Is this idea selfish and elitist? I hardly think so. And for what it’s worth, the other son felt the same way too. He had similar experiences in the woods, experiences that reinforced their sense that when it comes to Grayson County and the small herd of high quality deer we are fortunate to have here, it is a culture, a heritage and a fragile environment. resource worth protecting.
Today, even though the two sons have grown up and gone, they are still very attached to it all, just like me. And please understand there is no family agenda here to protect a personal bowhunting honey hole somewhere in Grayson County since we have rarely had a chance to hunt on private property, have never had a lease here and are now restricted to hunting on Hagerman NWR when lucky enough to be drawn.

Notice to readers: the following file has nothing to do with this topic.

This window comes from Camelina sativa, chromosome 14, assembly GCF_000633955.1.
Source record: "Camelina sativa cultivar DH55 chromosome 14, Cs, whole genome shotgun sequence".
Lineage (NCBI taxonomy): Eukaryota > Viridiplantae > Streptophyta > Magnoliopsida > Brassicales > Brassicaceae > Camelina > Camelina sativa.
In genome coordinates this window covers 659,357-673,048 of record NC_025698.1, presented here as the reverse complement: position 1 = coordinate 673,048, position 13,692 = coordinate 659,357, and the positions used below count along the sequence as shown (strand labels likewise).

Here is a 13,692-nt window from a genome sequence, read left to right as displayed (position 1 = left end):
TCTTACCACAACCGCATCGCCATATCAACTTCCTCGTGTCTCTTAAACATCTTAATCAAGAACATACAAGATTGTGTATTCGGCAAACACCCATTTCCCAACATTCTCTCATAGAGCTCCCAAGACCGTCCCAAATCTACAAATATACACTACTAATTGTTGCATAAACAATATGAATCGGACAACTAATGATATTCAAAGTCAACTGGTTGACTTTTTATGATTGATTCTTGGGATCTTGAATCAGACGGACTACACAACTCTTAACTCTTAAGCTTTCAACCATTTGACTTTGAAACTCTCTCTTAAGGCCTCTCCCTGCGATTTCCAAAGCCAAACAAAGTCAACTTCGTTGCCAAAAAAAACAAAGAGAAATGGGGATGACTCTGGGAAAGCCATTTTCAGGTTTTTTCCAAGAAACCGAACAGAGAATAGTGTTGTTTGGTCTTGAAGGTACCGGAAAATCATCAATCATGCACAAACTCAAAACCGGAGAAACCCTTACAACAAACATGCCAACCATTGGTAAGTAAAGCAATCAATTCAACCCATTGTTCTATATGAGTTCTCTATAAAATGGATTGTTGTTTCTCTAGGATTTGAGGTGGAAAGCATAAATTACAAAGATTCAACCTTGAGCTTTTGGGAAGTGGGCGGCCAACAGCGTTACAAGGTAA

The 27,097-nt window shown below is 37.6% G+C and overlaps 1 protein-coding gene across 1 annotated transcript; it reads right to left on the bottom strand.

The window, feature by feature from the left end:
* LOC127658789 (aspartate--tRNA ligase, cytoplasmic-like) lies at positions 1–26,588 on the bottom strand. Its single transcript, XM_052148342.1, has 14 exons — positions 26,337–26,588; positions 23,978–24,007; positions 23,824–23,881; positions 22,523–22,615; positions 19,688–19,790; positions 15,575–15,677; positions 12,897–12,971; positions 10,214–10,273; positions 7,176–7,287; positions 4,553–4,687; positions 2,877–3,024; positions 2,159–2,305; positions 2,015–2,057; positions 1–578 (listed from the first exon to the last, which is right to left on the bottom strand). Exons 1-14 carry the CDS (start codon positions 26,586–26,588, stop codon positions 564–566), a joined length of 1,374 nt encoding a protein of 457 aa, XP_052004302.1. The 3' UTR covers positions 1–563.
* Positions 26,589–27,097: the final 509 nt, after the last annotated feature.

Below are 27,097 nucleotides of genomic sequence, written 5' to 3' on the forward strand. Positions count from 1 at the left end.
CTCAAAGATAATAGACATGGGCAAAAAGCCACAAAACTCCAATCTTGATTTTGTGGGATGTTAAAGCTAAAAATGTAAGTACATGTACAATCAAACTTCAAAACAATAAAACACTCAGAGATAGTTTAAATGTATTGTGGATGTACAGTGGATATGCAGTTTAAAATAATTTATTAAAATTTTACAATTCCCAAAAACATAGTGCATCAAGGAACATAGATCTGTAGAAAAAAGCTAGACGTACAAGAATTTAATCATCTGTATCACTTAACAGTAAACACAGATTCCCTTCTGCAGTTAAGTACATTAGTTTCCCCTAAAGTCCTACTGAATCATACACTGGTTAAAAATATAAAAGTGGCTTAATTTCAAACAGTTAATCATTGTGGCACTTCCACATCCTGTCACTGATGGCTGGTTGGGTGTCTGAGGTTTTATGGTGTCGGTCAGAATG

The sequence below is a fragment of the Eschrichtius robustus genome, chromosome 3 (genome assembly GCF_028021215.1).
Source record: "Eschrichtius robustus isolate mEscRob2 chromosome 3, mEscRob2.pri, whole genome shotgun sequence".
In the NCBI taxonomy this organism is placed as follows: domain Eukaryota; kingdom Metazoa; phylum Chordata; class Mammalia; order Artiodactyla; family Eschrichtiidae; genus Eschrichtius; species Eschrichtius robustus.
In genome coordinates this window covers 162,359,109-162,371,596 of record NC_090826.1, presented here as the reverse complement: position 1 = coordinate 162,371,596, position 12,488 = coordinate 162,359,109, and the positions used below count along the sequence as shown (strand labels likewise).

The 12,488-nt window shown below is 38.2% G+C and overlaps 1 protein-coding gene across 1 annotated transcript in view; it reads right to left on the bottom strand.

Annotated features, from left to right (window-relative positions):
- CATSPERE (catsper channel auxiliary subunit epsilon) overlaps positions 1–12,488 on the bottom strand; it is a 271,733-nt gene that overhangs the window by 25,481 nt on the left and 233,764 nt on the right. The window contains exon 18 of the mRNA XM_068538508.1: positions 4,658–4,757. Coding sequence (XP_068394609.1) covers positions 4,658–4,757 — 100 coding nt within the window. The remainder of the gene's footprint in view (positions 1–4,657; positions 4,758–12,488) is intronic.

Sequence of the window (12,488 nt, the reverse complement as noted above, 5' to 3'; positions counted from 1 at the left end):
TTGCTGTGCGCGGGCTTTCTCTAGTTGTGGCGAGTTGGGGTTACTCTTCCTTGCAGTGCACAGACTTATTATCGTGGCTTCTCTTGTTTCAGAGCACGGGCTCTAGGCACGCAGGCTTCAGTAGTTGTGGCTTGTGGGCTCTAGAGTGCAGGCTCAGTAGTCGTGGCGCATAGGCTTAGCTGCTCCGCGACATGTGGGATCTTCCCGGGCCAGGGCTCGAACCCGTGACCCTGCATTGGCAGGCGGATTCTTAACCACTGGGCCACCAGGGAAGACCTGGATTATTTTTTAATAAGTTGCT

Even so, there is a strong belief in our family – and in the families of many other residents too, across Grayson County – that what we have here is rare, the envy of many , and simply because our local hunting regulations give our limited herd of deer the chance to grow into gray beards.
And when they do, every once in a while there’s a world-class buck that pops up here, showing the world what’s possible without high fences, penned deer herding and truckloads of George Washington involved. Sometimes the best deer in the state can actually grow behind a low, rusty barbed wire fence, and they do in Grayson County, if you just give them the chance.